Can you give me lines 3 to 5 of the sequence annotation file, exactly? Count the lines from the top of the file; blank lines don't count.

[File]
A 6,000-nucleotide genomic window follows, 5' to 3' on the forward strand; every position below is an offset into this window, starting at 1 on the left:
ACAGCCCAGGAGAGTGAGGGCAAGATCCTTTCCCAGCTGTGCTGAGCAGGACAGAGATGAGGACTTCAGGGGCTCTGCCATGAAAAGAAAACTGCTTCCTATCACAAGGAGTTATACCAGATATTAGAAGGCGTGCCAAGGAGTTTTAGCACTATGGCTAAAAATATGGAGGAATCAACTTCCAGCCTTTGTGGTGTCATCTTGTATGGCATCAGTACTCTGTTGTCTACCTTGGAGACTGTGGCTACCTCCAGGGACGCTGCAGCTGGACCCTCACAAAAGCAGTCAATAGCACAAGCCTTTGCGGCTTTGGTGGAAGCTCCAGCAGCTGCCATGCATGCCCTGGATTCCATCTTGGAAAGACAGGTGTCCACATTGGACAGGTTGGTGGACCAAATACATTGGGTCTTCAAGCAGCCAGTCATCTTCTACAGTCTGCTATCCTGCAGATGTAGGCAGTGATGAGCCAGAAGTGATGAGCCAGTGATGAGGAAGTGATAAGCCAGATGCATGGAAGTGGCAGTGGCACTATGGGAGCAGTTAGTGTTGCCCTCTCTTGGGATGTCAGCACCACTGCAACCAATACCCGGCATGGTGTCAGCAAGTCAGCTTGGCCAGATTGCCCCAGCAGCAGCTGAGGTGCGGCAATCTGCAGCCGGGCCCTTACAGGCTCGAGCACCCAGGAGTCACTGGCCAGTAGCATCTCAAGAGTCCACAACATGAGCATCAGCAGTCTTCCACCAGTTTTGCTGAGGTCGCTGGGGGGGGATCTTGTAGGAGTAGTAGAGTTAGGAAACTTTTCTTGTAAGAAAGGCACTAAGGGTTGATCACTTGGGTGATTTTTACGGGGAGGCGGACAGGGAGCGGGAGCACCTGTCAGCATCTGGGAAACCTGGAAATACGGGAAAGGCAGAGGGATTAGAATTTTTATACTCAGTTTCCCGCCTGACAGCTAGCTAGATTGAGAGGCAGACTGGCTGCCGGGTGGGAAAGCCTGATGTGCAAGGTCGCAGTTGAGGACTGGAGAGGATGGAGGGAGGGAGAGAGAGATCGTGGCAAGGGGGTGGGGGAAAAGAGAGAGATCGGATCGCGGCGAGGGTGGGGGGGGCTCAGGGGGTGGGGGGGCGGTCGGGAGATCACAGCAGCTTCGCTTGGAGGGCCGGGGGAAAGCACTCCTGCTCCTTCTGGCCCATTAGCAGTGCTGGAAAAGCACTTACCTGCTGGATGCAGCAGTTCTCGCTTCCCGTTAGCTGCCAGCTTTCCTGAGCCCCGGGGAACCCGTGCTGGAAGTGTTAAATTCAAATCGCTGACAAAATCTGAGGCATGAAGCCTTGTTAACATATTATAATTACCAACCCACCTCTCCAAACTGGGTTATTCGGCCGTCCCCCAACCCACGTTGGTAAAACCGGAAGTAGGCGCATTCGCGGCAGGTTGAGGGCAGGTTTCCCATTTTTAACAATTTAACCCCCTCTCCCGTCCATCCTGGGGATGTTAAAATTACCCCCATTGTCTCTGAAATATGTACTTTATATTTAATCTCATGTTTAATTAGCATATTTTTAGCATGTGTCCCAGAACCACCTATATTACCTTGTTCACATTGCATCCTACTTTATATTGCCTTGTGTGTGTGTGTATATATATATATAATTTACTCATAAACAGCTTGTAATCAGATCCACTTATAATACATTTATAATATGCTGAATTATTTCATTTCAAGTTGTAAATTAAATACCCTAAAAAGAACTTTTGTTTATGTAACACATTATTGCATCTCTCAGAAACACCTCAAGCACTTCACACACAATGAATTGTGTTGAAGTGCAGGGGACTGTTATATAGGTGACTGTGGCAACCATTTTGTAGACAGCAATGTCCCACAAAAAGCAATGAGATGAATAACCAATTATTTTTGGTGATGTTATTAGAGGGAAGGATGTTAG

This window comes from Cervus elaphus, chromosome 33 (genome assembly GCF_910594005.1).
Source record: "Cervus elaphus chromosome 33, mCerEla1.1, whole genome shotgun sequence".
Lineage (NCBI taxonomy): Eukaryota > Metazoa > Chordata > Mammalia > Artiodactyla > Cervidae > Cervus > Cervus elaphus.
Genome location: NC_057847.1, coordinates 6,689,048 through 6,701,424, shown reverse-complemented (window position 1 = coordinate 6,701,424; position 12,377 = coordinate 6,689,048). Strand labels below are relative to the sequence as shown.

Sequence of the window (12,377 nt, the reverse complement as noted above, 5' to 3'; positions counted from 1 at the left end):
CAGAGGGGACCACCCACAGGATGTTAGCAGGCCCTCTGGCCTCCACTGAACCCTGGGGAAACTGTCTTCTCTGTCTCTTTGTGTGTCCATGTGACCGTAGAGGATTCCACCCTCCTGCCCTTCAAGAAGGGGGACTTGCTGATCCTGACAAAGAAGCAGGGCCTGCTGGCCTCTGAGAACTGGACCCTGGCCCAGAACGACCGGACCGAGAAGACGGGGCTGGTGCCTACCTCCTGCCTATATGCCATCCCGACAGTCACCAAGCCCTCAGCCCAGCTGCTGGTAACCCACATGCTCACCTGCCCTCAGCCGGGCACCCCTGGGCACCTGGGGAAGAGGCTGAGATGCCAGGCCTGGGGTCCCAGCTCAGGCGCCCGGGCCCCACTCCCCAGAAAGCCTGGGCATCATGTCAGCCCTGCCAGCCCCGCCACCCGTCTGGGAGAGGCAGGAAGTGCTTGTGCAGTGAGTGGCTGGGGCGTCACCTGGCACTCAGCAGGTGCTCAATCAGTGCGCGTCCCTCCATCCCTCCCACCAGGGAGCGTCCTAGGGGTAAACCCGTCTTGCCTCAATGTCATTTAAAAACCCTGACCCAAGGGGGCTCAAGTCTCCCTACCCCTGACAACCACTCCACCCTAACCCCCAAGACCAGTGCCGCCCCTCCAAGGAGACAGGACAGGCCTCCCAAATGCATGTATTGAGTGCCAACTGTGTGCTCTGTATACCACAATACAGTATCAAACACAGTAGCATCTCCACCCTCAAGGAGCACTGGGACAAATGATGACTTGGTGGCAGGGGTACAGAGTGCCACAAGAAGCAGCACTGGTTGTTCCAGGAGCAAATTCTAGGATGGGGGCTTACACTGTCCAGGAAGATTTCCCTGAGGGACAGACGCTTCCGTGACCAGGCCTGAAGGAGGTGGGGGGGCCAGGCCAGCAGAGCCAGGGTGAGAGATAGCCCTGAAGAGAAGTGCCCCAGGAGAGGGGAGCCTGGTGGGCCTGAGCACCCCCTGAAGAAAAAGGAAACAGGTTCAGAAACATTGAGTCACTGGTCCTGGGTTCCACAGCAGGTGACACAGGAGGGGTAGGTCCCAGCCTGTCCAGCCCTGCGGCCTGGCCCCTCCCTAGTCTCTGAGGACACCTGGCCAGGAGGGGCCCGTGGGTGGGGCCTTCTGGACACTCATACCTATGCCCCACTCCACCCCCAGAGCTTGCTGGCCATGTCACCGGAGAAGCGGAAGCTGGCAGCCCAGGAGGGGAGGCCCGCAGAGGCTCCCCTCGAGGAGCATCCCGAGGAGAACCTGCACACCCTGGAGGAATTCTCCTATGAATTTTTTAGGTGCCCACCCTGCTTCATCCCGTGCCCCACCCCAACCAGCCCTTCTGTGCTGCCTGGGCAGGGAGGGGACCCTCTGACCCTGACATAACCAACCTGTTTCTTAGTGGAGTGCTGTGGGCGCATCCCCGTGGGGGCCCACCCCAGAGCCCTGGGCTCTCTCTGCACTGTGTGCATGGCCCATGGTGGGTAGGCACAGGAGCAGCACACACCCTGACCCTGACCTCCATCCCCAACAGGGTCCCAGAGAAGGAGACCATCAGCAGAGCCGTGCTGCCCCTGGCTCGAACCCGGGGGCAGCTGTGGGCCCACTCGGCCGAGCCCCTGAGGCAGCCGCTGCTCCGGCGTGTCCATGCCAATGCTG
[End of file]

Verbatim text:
This window comes from Cervus elaphus, chromosome 33 (genome assembly GCF_910594005.1).
Source record: "Cervus elaphus chromosome 33, mCerEla1.1, whole genome shotgun sequence".
Lineage (NCBI taxonomy): Eukaryota > Metazoa > Chordata > Mammalia > Artiodactyla > Cervidae > Cervus > Cervus elaphus.